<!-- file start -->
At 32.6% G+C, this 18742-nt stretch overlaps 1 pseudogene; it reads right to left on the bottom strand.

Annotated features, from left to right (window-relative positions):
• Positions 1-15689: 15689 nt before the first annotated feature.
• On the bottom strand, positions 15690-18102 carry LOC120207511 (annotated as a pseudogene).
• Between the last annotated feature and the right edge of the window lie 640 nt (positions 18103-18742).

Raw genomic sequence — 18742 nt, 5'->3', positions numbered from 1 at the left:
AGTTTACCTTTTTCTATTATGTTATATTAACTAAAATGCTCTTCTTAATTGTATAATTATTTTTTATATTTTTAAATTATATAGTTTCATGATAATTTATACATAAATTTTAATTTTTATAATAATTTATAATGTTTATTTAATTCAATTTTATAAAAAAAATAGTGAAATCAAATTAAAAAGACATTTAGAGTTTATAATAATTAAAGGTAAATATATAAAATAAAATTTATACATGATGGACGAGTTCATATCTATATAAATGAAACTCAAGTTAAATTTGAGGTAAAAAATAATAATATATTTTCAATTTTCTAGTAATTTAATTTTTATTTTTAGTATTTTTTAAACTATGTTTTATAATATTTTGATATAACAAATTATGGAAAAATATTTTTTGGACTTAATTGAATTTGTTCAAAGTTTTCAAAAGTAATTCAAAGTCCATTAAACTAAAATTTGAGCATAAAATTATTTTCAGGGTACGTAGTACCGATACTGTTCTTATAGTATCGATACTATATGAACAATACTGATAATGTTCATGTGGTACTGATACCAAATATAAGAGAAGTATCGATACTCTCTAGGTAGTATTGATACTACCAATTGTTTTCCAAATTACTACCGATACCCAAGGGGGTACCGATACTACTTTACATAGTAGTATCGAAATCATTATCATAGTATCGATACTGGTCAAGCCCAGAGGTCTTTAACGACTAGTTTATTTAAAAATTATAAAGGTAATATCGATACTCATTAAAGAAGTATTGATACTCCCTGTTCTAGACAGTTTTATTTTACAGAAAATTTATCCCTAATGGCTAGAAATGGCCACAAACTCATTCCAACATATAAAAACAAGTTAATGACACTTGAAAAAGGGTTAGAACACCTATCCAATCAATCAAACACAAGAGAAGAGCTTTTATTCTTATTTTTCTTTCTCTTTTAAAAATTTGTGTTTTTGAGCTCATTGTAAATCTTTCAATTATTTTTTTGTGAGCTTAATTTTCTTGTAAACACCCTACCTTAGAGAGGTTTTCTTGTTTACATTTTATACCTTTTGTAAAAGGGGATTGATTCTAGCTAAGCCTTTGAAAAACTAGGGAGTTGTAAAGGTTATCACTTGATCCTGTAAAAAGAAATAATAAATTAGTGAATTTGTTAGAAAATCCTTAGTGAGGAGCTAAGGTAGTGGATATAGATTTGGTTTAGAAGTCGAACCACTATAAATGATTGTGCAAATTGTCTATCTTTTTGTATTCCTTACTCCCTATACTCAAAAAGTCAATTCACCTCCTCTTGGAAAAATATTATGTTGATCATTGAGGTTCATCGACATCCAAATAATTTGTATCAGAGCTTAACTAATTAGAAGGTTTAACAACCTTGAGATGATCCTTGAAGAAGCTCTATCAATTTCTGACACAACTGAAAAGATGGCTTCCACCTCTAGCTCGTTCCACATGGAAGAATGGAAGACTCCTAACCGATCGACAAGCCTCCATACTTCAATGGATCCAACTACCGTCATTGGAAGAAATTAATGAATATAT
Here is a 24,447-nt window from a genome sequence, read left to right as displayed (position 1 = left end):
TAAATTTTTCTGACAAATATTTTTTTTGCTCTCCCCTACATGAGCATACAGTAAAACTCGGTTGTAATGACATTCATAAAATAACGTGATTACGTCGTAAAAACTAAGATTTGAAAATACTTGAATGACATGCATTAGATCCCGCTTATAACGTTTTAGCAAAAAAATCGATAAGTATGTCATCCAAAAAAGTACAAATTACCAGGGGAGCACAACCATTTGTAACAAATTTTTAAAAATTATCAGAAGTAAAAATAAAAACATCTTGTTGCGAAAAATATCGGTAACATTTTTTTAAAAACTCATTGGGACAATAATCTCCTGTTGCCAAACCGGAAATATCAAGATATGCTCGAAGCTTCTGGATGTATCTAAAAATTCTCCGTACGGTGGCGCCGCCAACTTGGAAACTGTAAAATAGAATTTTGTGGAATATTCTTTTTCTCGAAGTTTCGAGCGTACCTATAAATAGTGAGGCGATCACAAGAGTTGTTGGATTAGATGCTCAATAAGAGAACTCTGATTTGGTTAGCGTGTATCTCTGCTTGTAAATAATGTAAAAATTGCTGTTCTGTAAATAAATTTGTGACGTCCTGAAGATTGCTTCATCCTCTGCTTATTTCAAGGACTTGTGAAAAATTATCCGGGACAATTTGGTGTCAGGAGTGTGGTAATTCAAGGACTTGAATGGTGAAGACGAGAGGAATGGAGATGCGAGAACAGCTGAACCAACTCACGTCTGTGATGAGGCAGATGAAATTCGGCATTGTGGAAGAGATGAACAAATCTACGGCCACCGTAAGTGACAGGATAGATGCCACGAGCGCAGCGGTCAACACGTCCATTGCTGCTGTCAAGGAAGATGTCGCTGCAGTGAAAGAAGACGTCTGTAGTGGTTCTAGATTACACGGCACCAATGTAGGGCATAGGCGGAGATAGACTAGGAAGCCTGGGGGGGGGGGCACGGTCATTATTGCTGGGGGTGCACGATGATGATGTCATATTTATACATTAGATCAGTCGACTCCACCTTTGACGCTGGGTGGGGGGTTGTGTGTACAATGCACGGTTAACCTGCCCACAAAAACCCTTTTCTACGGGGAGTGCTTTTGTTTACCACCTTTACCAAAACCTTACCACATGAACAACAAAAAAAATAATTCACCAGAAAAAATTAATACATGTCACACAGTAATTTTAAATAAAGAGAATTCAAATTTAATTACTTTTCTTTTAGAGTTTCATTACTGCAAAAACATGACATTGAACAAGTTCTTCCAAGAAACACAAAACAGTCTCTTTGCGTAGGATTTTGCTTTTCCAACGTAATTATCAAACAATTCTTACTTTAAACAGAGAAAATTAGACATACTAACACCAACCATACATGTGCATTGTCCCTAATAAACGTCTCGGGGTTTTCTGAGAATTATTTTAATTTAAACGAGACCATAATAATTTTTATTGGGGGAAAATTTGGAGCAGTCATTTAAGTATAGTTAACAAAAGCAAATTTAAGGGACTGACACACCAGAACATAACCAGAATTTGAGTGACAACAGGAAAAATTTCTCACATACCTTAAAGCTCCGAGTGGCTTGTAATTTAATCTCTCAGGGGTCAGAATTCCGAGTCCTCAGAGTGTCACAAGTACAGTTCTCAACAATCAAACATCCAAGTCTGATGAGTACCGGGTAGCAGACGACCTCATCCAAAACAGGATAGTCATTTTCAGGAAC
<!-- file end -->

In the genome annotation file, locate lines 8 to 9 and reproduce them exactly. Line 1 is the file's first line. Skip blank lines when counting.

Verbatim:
Here is a 24,447-nt window from a genome sequence, read left to right as displayed (position 1 = left end):
TAAATTTTTCTGACAAATATTTTTTTTGCTCTCCCCTACATGAGCATACAGTAAAACTCGGTTGTAATGACATTCATAAAATAACGTGATTACGTCGTAAAAACTAAGATTTGAAAATACTTGAATGACATGCATTAGATCCCGCTTATAACGTTTTAGCAAAAAAATCGATAAGTATGTCATCCAAAAAAGTACAAATTACCAGGGGAGCACAACCATTTGTAACAAATTTTTAAAAATTATCAGAAGTAAAAATAAAAACATCTTGTTGCGAAAAATATCGGTAACATTTTTTTAAAAACTCATTGGGACAATAATCTCCTGTTGCCAAACCGGAAATATCAAGATATGCTCGAAGCTTCTGGATGTATCTAAAAATTCTCCGTACGGTGGCGCCGCCAACTTGGAAACTGTAAAATAGAATTTTGTGGAATATTCTTTTTCTCGAAGTTTCGAGCGTACCTATAAATAGTGAGGCGATCACAAGAGTTGTTGGATTAGATGCTCAATAAGAGAACTCTGATTTGGTTAGCGTGTATCTCTGCTTGTAAATAATGTAAAAATTGCTGTTCTGTAAATAAATTTGTGACGTCCTGAAGATTGCTTCATCCTCTGCTTATTTCAAGGACTTGTGAAAAATTATCCGGGACAATTTGGTGTCAGGAGTGTGGTAATTCAAGGACTTGAATGGTGAAGACGAGAGGAATGGAGATGCGAGAACAGCTGAACCAACTCACGTCTGTGATGAGGCAGATGAAATTCGGCATTGTGGAAGAGATGAACAAATCTACGGCCACCGTAAGTGACAGGATAGATGCCACGAGCGCAGCGGTCAACACGTCCATTGCTGCTGTCAAGGAAGATGTCGCTGCAGTGAAAGAAGACGTCTGTAGTGGTTCTAGATTACACGGCACCAATGTAGGGCATAGGCGGAGATAGACTAGGAAGCCTGGGGGGGGGGGCACGGTCATTATTGCTGGGGGTGCACGATGATGATGTCATATTTATACATTAGATCAGTCGACTCCACCTTTGACGCTGGGTGGGGGGTTGTGTGTACAATGCACGGTTAACCTGCCCACAAAAACCCTTTTCTACGGGGAGTGCTTTTGTTTACCACCTTTACCAAAACCTTACCACATGAACAACAAAAAAAATAATTCACCAGAAAAAATTAATACATGTCACACAGTAATTTTAAATAAAGAGAATTCAAATTTAATTACTTTTCTTTTAGAGTTTCATTACTGCAAAAACATGACATTGAACAAGTTCTTCCAAGAAACACAAAACAGTCTCTTTGCGTAGGATTTTGCTTTTCCAACGTAATTATCAAACAATTCTTACTTTAAACAGAGAAAATTAGACATACTAACACCAACCATACATGTGCATTGTCCCTAATAAACGTCTCGGGGTTTTCTGAGAATTATTTTAATTTAAACGAGACCATAATAATTTTTATTGGGGGAAAATTTGGAGCAGTCATTTAAGTATAGTTAACAAAAGCAAATTTAAGGGACTGACACACCAGAACATAACCAGAATTTGAGTGACAACAGGAAAAATTTCTCACATACCTTAAAGCTCCGAGTGGCTTGTAATTTAATCTCTCAGGGGTCAGAATTCCGAGTCCTCAGAGTGTCACAAGTACAGTTCTCAACAATCAAACATCCAAGTCTGATGAGTACCGGGTAGCAGACGACCTCATCCAAAACAGGATAGTCATTTTCAGGAAC